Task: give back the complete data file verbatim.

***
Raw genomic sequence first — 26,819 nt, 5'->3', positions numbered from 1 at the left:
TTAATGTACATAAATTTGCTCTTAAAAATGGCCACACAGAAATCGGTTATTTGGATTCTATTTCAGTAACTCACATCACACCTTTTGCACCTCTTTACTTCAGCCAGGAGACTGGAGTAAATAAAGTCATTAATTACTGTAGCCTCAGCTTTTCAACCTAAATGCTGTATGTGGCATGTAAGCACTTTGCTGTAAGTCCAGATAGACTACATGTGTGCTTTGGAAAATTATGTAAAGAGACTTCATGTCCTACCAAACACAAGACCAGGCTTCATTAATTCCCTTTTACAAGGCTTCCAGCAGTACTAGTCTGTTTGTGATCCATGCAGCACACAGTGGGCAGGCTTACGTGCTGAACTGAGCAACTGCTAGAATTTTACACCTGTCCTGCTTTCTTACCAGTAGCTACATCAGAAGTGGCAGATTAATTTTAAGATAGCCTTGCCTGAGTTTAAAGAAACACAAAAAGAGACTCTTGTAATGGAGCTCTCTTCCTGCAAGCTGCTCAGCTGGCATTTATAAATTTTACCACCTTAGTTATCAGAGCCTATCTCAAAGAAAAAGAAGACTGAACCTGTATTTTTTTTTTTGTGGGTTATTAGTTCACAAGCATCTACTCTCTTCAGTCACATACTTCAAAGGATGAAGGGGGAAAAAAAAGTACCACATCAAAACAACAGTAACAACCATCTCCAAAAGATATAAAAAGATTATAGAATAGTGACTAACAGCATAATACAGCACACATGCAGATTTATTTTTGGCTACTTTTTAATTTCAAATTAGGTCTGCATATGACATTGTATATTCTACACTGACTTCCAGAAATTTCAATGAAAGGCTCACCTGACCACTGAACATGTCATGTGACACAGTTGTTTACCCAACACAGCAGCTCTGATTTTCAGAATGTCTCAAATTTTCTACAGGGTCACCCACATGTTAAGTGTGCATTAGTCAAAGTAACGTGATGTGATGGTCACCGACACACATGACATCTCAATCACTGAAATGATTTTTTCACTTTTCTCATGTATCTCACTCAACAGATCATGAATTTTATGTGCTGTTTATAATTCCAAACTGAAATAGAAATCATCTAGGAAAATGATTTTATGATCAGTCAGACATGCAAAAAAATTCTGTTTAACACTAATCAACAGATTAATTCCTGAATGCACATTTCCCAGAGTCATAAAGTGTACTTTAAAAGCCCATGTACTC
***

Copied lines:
Raw genomic sequence first — 26,819 nt, 5'->3', positions numbered from 1 at the left:
TTAATGTACATAAATTTGCTCTTAAAAATGGCCACACAGAAATCGGTTATTTGGATTCTATTTCAGTAACTCACATCACACCTTTTGCACCTCTTTACTTCAGCCAGGAGACTGGAGTAAATAAAGTCATTAATTACTGTAGCCTCAGCTTTTCAACCTAAATGCTGTATGTGGCATGTAAGCACTTTGCTGTAAGTCCAGATAGACTACATGTGTGCTTTGGAAAATTATGTAAAGAGACTTCATGTCCTACCAAACACAAGACCAGGCTTCATTAATTCCCTTTTACAAGGCTTCCAGCAGTACTAGTCTGTTTGTGATCCATGCAGCACACAGTGGGCAGGCTTACGTGCTGAACTGAGCAACTGCTAGAATTTTACACCTGTCCTGCTTTCTTACCAGTAGCTACATCAGAAGTGGCAGATTAATTTTAAGATAGCCTTGCCTGAGTTTAAAGAAACACAAAAAGAGACTCTTGTAATGGAGCTCTCTTCCTGCAAGCTGCTCAGCTGGCATTTATAAATTTTACCACCTTAGTTATCAGAGCCTATCTCAAAGAAAAAGAAGACTGAACCTGTATTTTTTTTTTTGTGGGTTATTAGTTCACAAGCATCTACTCTCTTCAGTCACATACTTCAAAGGATGAAGGGGGAAAAAAAAGTACCACATCAAAACAACAGTAACAACCATCTCCAAAAGATATAAAAAGATTATAGAATAGTGACTAACAGCATAATACAGCACACATGCAGATTTATTTTTGGCTACTTTTTAATTTCAAATTAGGTCTGCATATGACATTGTATATTCTACACTGACTTCCAGAAATTTCAATGAAAGGCTCACCTGACCACTGAACATGTCATGTGACACAGTTGTTTACCCAACACAGCAGCTCTGATTTTCAGAATGTCTCAAATTTTCTACAGGGTCACCCACATGTTAAGTGTGCATTAGTCAAAGTAACGTGATGTGATGGTCACCGACACACATGACATCTCAATCACTGAAATGATTTTTTCACTTTTCTCATGTATCTCACTCAACAGATCATGAATTTTATGTGCTGTTTATAATTCCAAACTGAAATAGAAATCATCTAGGAAAATGATTTTATGATCAGTCAGACATGCAAAAAAATTCTGTTTAACACTAATCAACAGATTAATTCCTGAATGCACATTTCCCAGAGTCATAAAGTGTACTTTAAAAGCCCATGTACTC